Geoffrey Miller points out that we evolved in small tribes where any potential mate would be familiar to you since childhood and know all your traits and relative status. We didn’t evolve to systematically search for compatible partners in huge mating markets or impress strangers in brief one-time interactions. Even though there’s plenty of upside in doing those things, we don’t intuitively recognize this.

9. Far from grandma

The vast majority of people until quite recently dated in the communities where they grew up in and where their families lived. The effort of setting a young person up on a date was distributed among their parents, aunts, grandmas, teachers, the old ladies at church, and the guy at corner store. And your grandma certainly wasn’t bashful in talking up your best qualities in ways you couldn’t yourself! In a community like this, advertising yourself too loudly on the dating market was actually counterproductive — a signal of lack of trust with your family.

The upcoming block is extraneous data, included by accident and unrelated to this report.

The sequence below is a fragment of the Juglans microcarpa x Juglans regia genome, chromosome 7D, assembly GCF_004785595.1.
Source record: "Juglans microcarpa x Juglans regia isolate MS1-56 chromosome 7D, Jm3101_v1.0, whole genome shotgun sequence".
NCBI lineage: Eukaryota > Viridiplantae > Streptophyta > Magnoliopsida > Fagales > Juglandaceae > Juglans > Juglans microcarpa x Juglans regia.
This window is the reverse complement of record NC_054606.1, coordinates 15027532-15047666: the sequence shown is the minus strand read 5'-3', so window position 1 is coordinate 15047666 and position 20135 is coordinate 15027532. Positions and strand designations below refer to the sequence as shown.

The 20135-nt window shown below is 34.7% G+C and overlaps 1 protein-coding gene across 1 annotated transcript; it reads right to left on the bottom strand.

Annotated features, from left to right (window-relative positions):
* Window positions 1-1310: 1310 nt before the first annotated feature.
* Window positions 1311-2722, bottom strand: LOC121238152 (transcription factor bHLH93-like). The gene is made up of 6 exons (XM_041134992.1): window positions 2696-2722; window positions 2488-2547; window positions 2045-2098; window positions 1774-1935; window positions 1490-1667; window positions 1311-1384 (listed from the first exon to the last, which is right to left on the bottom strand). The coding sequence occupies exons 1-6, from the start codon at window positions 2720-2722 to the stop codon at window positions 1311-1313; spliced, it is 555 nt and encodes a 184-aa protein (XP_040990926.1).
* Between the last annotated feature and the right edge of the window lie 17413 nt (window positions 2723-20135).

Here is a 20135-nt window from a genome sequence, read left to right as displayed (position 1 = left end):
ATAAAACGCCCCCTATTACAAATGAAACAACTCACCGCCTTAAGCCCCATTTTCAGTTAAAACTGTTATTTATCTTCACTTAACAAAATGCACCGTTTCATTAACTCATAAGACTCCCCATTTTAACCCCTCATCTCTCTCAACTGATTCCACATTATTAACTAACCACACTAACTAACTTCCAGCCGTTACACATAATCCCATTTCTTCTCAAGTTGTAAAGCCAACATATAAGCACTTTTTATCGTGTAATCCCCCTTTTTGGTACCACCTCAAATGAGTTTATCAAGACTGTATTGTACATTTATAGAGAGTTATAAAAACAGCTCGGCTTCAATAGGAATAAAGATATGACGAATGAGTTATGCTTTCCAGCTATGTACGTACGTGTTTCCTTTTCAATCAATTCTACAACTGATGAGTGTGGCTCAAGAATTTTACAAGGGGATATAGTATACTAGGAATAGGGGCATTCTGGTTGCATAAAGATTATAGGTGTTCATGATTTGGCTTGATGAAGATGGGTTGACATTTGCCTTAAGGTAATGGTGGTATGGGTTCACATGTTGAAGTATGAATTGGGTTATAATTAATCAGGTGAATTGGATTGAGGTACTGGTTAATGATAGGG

When a young person leaves their community for college or the big city the effort required is equally high, but now it all falls on one person with no real experience matchmaking themselves or anyone else. They also have to overcome the awkwardness and insecurity of talking themselves up. One can probably find better matches in a big city full of single young people, but they’d have to be willing to do the work of several grandmas and people aren’t ready for that.

10. People are just lazy